Zemial is a band that has not quite sat still through the sparse schedule of releases they've produced over two decades, each representing a slight shift towards or away from the primal black metal aesthetics that first inspired them. So it's not a big surprise that the I Am the Dark EP sounds little like its predecessor, the majestic In Monumentum full-length, which was as much an epic heavy metal record as anything else. No, the two tracks present here probe back into the annals of time, to drag forth a raw, pumping, black thrash & roll element which seems like a cross-strain of Hellhammer, Bathory, Venom and perhaps even a bit of Mr. Kilminster. Then again, even between this pair of creations, there is a distinct variation...
"I Am the Dark" is pretty much what I described, a straight laced, black rocker with groovy blues rhythms. There's a nice, dark atmosphere here created by the reverb in the growling, carnal vocals, not to mention the thick guitar tone, but ultimately the chorus feels a bit 'common' and predictable like any given NWOBHM or archaic power metal piece. "Words from the Temple of Shadows", on the other hand, is a dirty, blunt speed/thrasher which is saved by its addictive use of samples and effects after the strong lead sequence, and the ensuing barrage of melodic percussion. Otherwise, it too might have suffered from a streak of familiarity that would hardly compel any further listening.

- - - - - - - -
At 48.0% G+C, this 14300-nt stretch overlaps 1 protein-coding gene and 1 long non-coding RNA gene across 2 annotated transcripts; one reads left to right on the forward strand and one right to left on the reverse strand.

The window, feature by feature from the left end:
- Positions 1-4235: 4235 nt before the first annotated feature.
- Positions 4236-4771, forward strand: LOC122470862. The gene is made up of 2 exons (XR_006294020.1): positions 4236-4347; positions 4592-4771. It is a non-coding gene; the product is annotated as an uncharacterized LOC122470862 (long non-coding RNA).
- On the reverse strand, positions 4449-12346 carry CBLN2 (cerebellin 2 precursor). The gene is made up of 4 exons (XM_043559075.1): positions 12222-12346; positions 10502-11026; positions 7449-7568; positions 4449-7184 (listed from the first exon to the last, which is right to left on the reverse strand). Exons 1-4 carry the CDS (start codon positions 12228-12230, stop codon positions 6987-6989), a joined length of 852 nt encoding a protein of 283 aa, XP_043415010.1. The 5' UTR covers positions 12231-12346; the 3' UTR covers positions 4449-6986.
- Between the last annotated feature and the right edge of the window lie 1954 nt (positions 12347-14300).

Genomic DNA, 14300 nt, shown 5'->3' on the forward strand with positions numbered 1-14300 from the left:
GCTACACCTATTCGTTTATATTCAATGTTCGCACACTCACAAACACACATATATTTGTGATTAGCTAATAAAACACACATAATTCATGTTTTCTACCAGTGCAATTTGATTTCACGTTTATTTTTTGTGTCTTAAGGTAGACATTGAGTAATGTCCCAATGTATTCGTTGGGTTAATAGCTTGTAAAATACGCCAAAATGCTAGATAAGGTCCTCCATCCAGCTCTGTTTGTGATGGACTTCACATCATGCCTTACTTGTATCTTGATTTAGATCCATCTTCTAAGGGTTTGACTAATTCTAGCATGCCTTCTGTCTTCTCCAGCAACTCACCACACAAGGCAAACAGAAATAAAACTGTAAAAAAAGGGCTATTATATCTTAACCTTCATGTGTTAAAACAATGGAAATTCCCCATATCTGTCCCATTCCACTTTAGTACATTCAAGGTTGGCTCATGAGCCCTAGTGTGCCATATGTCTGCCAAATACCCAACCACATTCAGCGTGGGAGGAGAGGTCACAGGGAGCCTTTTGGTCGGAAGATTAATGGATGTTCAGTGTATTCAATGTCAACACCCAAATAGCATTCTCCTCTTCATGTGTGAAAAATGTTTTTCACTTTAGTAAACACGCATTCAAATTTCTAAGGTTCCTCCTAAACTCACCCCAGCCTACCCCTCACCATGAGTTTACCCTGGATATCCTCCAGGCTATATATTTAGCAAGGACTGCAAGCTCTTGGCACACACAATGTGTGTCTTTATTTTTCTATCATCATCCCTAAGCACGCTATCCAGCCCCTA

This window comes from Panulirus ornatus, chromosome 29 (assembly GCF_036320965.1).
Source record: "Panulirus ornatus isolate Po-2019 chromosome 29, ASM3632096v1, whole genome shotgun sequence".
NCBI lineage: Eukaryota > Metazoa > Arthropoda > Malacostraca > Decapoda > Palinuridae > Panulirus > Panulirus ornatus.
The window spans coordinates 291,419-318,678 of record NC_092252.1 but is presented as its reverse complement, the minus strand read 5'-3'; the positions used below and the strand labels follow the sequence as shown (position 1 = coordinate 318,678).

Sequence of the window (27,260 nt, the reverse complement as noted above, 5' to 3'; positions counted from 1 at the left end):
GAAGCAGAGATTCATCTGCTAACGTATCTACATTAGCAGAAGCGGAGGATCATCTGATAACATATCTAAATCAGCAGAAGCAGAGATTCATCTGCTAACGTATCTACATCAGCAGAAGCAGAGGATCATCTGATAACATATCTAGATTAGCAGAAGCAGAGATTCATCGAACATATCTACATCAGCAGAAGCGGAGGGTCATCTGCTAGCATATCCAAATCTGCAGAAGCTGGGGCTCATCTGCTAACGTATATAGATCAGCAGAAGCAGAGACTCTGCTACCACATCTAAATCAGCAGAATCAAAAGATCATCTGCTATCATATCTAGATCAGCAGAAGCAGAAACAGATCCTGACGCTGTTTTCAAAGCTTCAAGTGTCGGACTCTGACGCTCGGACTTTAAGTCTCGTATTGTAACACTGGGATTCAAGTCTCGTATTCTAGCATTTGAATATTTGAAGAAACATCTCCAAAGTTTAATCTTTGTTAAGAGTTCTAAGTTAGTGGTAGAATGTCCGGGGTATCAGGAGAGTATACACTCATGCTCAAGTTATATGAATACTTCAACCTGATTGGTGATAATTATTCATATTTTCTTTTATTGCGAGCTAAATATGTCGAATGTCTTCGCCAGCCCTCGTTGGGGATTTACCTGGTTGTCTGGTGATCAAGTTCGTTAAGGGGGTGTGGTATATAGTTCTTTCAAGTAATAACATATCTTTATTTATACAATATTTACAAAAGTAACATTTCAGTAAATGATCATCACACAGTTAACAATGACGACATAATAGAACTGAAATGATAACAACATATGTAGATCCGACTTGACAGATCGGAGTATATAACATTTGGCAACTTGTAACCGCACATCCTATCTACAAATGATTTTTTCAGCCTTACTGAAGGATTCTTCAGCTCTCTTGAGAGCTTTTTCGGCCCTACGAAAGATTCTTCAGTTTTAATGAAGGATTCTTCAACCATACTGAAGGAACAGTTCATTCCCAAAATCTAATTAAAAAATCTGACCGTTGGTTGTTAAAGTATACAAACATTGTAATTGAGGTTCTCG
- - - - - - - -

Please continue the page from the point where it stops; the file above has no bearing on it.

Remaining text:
All told, though, it's not a bad mutation. Zemial has always grasped back into the depths of extreme metal's past for their inspiration, and even though this is not so glorious or keyboard laden as In Monumentum or their debut EP Sleeping Under Tartarus, it rocks just enough to maintain the attention span. Too bad that there wasn't just...'more' of it, and thus I Am the Dark becomes another collector piece more than something most will turn to in need of their Greek black fix. But it's nice that Archon Vorskaath cares enough about this band to keep updating it from time to time, even with such a short amount of output.
Verdict: Indifference [6/10] (you think you'll stop me?)